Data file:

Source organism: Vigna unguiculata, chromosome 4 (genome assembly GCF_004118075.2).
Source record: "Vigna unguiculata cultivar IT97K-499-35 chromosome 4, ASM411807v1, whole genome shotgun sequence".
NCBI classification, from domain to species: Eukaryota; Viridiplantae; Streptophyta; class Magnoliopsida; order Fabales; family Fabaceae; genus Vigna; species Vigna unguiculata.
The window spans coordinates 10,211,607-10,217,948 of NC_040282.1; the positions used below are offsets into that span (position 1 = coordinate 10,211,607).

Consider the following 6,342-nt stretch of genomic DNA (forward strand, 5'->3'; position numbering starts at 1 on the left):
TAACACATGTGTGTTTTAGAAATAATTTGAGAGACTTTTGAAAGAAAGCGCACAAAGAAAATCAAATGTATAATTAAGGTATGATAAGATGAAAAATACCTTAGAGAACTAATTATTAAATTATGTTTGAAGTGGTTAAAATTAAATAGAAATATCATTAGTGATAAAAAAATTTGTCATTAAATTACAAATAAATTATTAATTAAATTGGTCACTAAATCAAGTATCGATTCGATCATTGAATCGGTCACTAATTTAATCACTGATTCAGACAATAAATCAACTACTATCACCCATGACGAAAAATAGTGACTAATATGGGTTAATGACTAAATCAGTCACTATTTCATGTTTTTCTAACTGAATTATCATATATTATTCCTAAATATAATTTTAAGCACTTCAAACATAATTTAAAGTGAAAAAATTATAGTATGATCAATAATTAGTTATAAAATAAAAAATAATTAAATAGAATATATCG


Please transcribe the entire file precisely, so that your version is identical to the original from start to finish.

Source organism: Vigna unguiculata, chromosome 4 (genome assembly GCF_004118075.2).
Source record: "Vigna unguiculata cultivar IT97K-499-35 chromosome 4, ASM411807v1, whole genome shotgun sequence".
NCBI classification, from domain to species: Eukaryota; Viridiplantae; Streptophyta; class Magnoliopsida; order Fabales; family Fabaceae; genus Vigna; species Vigna unguiculata.
The window spans coordinates 10,211,607-10,217,948 of NC_040282.1; the positions used below are offsets into that span (position 1 = coordinate 10,211,607).

Consider the following 6,342-nt stretch of genomic DNA (forward strand, 5'->3'; position numbering starts at 1 on the left):
TAACACATGTGTGTTTTAGAAATAATTTGAGAGACTTTTGAAAGAAAGCGCACAAAGAAAATCAAATGTATAATTAAGGTATGATAAGATGAAAAATACCTTAGAGAACTAATTATTAAATTATGTTTGAAGTGGTTAAAATTAAATAGAAATATCATTAGTGATAAAAAAATTTGTCATTAAATTACAAATAAATTATTAATTAAATTGGTCACTAAATCAAGTATCGATTCGATCATTGAATCGGTCACTAATTTAATCACTGATTCAGACAATAAATCAACTACTATCACCCATGACGAAAAATAGTGACTAATATGGGTTAATGACTAAATCAGTCACTATTTCATGTTTTTCTAACTGAATTATCATATATTATTCCTAAATATAATTTTAAGCACTTCAAACATAATTTAAAGTGAAAAAATTATAGTATGATCAATAATTAGTTATAAAATAAAAAATAATTAAATAGAATATATCG